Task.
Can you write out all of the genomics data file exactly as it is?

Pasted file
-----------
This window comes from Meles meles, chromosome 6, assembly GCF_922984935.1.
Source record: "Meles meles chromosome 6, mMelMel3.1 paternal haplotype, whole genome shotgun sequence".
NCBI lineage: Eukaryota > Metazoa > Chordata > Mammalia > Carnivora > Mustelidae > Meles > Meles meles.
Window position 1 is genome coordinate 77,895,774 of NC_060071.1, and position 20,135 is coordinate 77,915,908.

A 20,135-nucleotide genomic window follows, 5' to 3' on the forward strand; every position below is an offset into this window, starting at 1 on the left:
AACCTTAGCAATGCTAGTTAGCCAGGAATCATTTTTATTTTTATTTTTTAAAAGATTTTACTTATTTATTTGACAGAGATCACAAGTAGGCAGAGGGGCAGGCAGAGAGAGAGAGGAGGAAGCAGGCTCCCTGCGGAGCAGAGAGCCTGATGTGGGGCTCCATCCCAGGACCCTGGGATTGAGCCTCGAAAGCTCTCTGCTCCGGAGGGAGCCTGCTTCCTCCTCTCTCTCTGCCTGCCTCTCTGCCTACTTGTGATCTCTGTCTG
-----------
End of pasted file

This window comes from Meles meles, chromosome 6, assembly GCF_922984935.1.
Source record: "Meles meles chromosome 6, mMelMel3.1 paternal haplotype, whole genome shotgun sequence".
NCBI lineage: Eukaryota > Metazoa > Chordata > Mammalia > Carnivora > Mustelidae > Meles > Meles meles.
Window position 1 is genome coordinate 77,895,774 of NC_060071.1, and position 20,135 is coordinate 77,915,908.

A 20,135-nucleotide genomic window follows, 5' to 3' on the forward strand; every position below is an offset into this window, starting at 1 on the left:
AACCTTAGCAATGCTAGTTAGCCAGGAATCATTTTTATTTTTATTTTTTAAAAGATTTTACTTATTTATTTGACAGAGATCACAAGTAGGCAGAGGGGCAGGCAGAGAGAGAGAGGAGGAAGCAGGCTCCCTGCGGAGCAGAGAGCCTGATGTGGGGCTCCATCCCAGGACCCTGGGATTGAGCCTCGAAAGCTCTCTGCTCCGGAGGGAGCCTGCTTCCTCCTCTCTCTCTGCCTGCCTCTCTGCCTACTTGTGATCTCTGTCTG